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The Vodafone Curve bike light & GPS tracker has the potential to be an impressive piece of hardware, but is let down by a lack of predictability and an app that needs improvement.
The idea of a GPS tracker for bikes isn't new, but it still hasn't really caught on. There are a number of reasons for this, mainly because there are some significant design challenges, chief among them the need for it to be both easy and difficult to access; you don't want a thief to be able to just take it off, but you do need to be able to get to it easily enough to charge it.
To get around this Vodafone has come up with an interesting solution. The GPS unit sits around the seatpost and is securely bolted in place; then, a light element connects to the unit by clicking into place and turning.
This in itself is an interesting approach as it secures the GPS tracker in a subtle enough way that most bike thieves wouldn't recognise it.
But the GPS unit also draws power from the light if the tracker is below 40%; this means you can remove the light and charge it away from the bike, then use it to charge the GPS tracker when it is connected.
The GPS unit can also be charged directly with a USB-C charger, so if you have access to a power outlet, both elements can be charged separately.
This is the best approach I have seen for powering the GPS unit, and it also allows the light to control some of the GPS functionality without needing to use the app.
For instance, rotating the light turns on GPS tracking, and if the GPS unit is on 'security mode', putting the light back on turns that mode off. As I will discuss later, not needing to rely on the app is important.
The claimed battery life of 4.5 days on standby and 7.5 hours of tracking seems about right and should be good enough for most uses. For my commute of about an hour each way, I needed to fully charge the tracker and light twice per week. With my regular lights I would only need to do this roughly once a week, so given the added GPS functionality this isn't too much of a price to pay.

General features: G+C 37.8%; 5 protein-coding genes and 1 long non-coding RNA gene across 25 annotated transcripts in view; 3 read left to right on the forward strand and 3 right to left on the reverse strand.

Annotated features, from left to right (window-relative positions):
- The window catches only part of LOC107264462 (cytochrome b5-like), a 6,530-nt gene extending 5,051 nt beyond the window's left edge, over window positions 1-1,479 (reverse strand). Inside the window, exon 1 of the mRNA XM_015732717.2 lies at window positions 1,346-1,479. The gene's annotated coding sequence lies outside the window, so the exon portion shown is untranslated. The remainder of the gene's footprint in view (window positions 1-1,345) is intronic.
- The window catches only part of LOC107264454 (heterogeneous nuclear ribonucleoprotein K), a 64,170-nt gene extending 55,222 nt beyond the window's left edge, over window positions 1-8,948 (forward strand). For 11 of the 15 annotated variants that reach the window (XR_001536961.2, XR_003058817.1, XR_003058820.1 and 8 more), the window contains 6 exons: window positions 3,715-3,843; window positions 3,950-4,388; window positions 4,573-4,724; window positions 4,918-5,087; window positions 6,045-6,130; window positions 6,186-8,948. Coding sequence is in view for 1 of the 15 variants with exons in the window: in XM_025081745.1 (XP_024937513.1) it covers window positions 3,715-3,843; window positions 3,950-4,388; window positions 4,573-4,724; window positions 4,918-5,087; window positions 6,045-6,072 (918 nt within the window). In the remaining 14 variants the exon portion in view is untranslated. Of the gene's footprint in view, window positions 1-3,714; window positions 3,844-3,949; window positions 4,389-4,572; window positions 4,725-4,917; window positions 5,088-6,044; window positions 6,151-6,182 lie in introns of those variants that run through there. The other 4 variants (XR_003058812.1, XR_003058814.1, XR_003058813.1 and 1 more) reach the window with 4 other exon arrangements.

The only downside is that there were a few times where I found I had plugged in the light to the GPS unit in the morning, only for the GPS to have drained the light by the end of the ride, so I needed to charge the light again to use it as a light on the way home.
As a light, it is fairly good, with a simple one-button operation to cycle through the three modes – flashing, bright, and dimmed. Its output of 25 lumens – 40 lumens when braking, more on that in a minute – was more than adequate for my needs.
Battery life is quite difficult to gauge, as the majority of the time I was using it it was also charging the GPS unit. The claimed battery life is up to 7.5 hours; it would generally last for a couple of days before I needed to charge it again. You get a broad idea of the battery level from an LED at the top of the light that shows green, orange, or red depending on levels.
The Curve includes a brake light function, which I found – like every single light I have ever used with this 'feature' – doesn't work very effectively. It's fine if you're slowing and stopping gradually, but a lot of braking on a bike is short and sharp, which isn't really conducive to a brake light based on an accelerometer – the reaction time is generally too short for it to be of any real use.
Another feature it offers is impact detection, where an SMS is sent to a chosen contact if you don't get back on your bike and start riding again.
Although Vodafone has managed to create an impressive piece of hardware, there are elements of the app and tracking that leave a little to be desired.
Top of that list is that its ability to find a GPS signal is unpredictable; the majority of the time when I clicked 'refresh' on the app it wouldn't be able to find the signal. I asked Vodafone about this and was told it was due to weak signal – but if I can't get it to work properly in central London, is anywhere else in the UK going to be better?